Says Noriko: "My father was worried I would ruin my hands for
      cosmetology if I boxed. But I needed the challenge. I needed to be
      tested. It runs in our family."

      While their careers have run down opposite paths, the parallelism in
      those paths is striking.

      By losing himself, Kariya has experienced the greatest season of his
      career.

      By losing herself, Noriko has found a career.

      Both transformations have come, perhaps not coincidentally, amid the
      loss of their father, nicknamed "T.K.," who died of a heart attack
      in Vancouver on Dec. 27.

      Kariya chose to honor his father by playing for the Ducks in
      Vancouver the next night. Noriko was so distraught she couldn't
      watch.

      "My father never wanted us to stop doing what we were doing," says
      Paul. "He taught us to finish what we started. That's one of the
      reasons I've always wanted to stay in Anaheim. I want to finish what
      I started."

      The inspiration remained with Paul throughout the winter. He scored
      the fewest goals in any of his full Duck regular seasons — 25 — but
      discovered a reputation as a leader. He sacrificed the spotlight to
      the likes of Jean-Sebastien Giguere and Petr Sykora but has been
      embraced by fans as the most golden of oldies.

      Who had the puck on his stick in the third overtime of the playoff
      opener against Detroit? Whose goal gave them the win that fueled
      this amazing playoff run? Who do you think?

      Not that Kariya thinks any of this star-becomes-soldier routine is a
      big deal.

      "When a coach comes in and tells you what to do, you do it," Kariya
      says. "It's not 'refreshing.' It's just the way it is. This is how
      we play."

      Babcock, who says Kariya is "light-years" better than when the
      season started — how is that possible? — agrees that his attitude is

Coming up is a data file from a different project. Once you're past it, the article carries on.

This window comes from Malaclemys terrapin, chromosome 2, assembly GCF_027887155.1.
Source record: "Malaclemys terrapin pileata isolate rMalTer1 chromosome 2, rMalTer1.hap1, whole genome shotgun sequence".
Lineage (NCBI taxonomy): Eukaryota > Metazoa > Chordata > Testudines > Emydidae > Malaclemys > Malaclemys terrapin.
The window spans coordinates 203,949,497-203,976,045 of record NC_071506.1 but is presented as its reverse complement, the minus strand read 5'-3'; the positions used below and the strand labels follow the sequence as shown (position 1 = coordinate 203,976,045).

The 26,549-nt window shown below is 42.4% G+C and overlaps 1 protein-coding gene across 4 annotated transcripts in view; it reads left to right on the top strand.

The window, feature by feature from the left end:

no big deal.

      "Why would you not be like that?" says Babcock, who obviously hasn't
      been watching much NBA these days. "Why would you want to put
      yourself in the way?"

      Whatever, Kariya certainly didn't, paving the way for a championship
      that he was the only Duck to dare to publicly dream about so many
      years ago.

      A similar feeling fills Noriko, who was so impressive in her first
      five fights, she has had seven consecutive potential opponents
      refuse matches.

      "The word has gotten out on her, and it has nothing to do with her
      name," says Brian Bynoe, her co-trainer at the K.O. King Boxing club
      in Toronto. "She has great hand speed, tremendous punching power.
      The hardest part now is finding her a fight."

      That, and getting some sleep. Noriko works as a waitress at a bar-
      restaurant at night, and works out during the day. Her goal is to
      eventually turn professional, not with the circus flailing of a
      Tonya Harding, but with the real punching of a Christy Martin.

      "I've been tested like I've never been tested, but I'm lucky," she
      says. "I have this mental thing that helps me get through it. It has
      helped me in all sports. Everyone in my family has it."

      Paul has never seen her fight. Noriko often watches him play.
      Sometimes it drives her crazy.

      "I see some of the things that happen in here and it's like, if that
      were me, I'd be in there fighting," she said.

      Paul, ever the gentleman, would let her.

      "Women should be allowed to do anything, because they're tougher
      than men," he says. "If you have the ability to go through
      childbirth, that's tougher than anything we do."

      Even tougher than hanging around in Anaheim for nine years waiting
      for a championship?

      Says Noriko: "My brother has such tenacity, such drive, I can't
      imagine how he's done it."

      Says Paul: "I guess it runs in the family."